[Satellite News 05-14-12] The Federal Aviation Administration (FAA) has initiated an effort to accelerate the development of satellite-based air traffic control systems in the United States by issuing a $2.77 prime contract to ITT Corp. and a subcontract to GE subsidiary Naverus to create NextGen technology that will allow aircraft to fly more directly to their destinations.
The FAA and U.S. Transportation Secretary Ray LaHood confirmed the contracts May 14. “NextGen will help deliver an environmentally friendly, more efficient traveling experience for the flying public,” LaHood said in the announcement.
ITT and Naverus will develop Required Navigation Performance (RNP) approach procedures into five U.S. airports: Ted Stevens Anchorage International, James M. Cox Dayton International, Kansas City International, Milwaukee’s General Mitchell International Airport and Syracuse Hancock International. The two companies will be responsible for designing, implementing and maintaining a total of 10 procedures, or two for each airport.
Acting FAA Administrator Michael Huerta said the effort would supplement the administration’s current project to develop 305 RNP procedures for airports across the United States. “The FAA will closely monitor the work to make sure all safety and environmental steps are conducted properly,” said Huerta.
The FAA awarded the contracts to ITT Naverus through a competitive process under its System Engineering 2020 contract — a portfolio of work designed to help the agency rollout NextGen. The FAA’s fiscal year 2012 budget included appropriations to fund a private sector contractor deal and to develop and deliver NextGen procedures. The FAA Reauthorization Bill, activated earlier this year, called for the agency to demonstrate the ability of a contractor to design, implement and maintain these procedures.
“If you imagine highways in the sky, then these are high-speed off ramps,” said Huerta. “Aircraft using RNP approaches make a more direct and efficient approach into the airport, also decreasing fuel burn.”
Aircraft navigation services hold great potential for satellite companies. The FAA said an impressive performance from satellite in making airlines more efficient could help convince U.S. Congress to fund an infrastructure upgrade project that could inject $42 billion into the satellite/aerospace industry. The FAA’s current radar-based system is more than 60 years old.
In April, Alaska Airlines announced it would test a new air traffic control system in June in Seattle that uses satellite service to navigate aircraft and allow airport controllers to keep a constant watch on each plane in their range. Alaska Airlines said it hopes that the new satellite technology will help reduce delays and save on fuel as it changes the method in which planes land on runway.
“More than 30 miles will be cut from the plane’s approach when we use satellite technology,” the airline said in a company statement issued with the test confirmation. “We can use the system to take a much more direct path towards the airport. Pilots will not have to circle around overhead waiting to be cleared to descend to the airport, therefore saving valuable fuel by using the throttle, then coasting and then using it again. This landing process is much more efficient and will reduce airspace congestion and even flight costs.”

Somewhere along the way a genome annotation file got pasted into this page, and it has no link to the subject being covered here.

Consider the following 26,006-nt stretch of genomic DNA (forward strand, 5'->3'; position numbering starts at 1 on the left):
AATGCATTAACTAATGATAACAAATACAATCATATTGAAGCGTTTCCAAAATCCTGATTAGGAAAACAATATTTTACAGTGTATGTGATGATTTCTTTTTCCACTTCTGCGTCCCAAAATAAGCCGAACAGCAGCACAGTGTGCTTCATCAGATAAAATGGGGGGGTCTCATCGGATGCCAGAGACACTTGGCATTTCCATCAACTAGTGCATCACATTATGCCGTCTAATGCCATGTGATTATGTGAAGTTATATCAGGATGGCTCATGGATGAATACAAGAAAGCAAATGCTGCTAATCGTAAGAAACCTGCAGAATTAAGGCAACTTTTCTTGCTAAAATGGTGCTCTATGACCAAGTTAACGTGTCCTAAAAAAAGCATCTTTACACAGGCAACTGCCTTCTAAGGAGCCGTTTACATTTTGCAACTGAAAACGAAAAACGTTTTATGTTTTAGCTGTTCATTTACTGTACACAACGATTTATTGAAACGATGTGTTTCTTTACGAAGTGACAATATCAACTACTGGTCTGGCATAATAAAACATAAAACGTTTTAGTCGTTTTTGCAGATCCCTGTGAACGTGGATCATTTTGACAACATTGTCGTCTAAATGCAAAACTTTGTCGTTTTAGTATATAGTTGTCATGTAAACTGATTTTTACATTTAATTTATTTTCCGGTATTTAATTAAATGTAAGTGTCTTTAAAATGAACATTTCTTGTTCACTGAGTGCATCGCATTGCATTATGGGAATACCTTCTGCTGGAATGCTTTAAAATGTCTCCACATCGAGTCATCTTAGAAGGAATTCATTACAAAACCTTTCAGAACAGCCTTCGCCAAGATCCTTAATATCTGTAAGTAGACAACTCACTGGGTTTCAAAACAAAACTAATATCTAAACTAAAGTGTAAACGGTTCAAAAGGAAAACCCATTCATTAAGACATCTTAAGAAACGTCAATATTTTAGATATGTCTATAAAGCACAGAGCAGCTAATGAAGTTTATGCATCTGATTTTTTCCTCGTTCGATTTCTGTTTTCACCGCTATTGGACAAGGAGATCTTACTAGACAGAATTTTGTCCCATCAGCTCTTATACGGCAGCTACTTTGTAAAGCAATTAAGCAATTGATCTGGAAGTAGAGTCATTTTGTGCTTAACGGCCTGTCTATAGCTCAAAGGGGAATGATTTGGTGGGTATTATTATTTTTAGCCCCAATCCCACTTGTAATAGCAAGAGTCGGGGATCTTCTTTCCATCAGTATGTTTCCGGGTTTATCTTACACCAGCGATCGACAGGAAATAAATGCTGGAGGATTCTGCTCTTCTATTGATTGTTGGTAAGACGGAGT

Commercial airlines have long fought to implement the enormous program and, according to an industry-government report issued late last year, urged the FAA to accelerate the implementation of onboard satellite-based navigation systems on airlines, claiming that the satellite systems would allow pilots to plot more precise airport-approach routes.
FAA directors have recently pushed for complex revisions of procedures and practices to give pilots authority to determine their own flight paths, ensure safe separation from nearby aircraft and assume other tasks now handled by controllers on the ground. The administration set up a committee of industry executives and a wide range of experts in October that recommended using federal loan guarantees or other financial incentives to help airlines with long-term cockpit upgrades.
“The FAA must do more to help airlines realize near-term benefits of satellite-based flight paths that permit pilots to fly shorter, more fuel-efficient descents and runway approaches,” the committee wrote in the October report. “Currently, four out of 10 airliners have the necessary equipment, though not all crews have been trained for such approaches. FAA implementation needs to precede retrofits.”
Several satellite companies involved with the air traffic control process received FAA contracts last July. In that month, the FAA granted approval for the use of Iridium data services to transmit air traffic control communications from airplanes in oceanic airspace and a 10-year, $85 million contract extension to Harris Corp. to continue developing the Alaskan Satellite Telecommunications Infrastructure system as its prime contractor.
The Iridium authorization was the result of a five-year FAA evaluation for aircraft flying in airspace under FAA jurisdiction to use Future Air Navigation System (FANS) 1/A over Iridium to meet communications requirements for air traffic control. Despite the help of the private sector, the FAA admitted that implementing the technology on a national level with government support would be challenging. The satellite system requires the FAA to reconfigure flight patterns and equip all airplanes with tracking devices. Industry analysts estimated that retrofitting an older jet could cost as much as $340,000 per vehicle.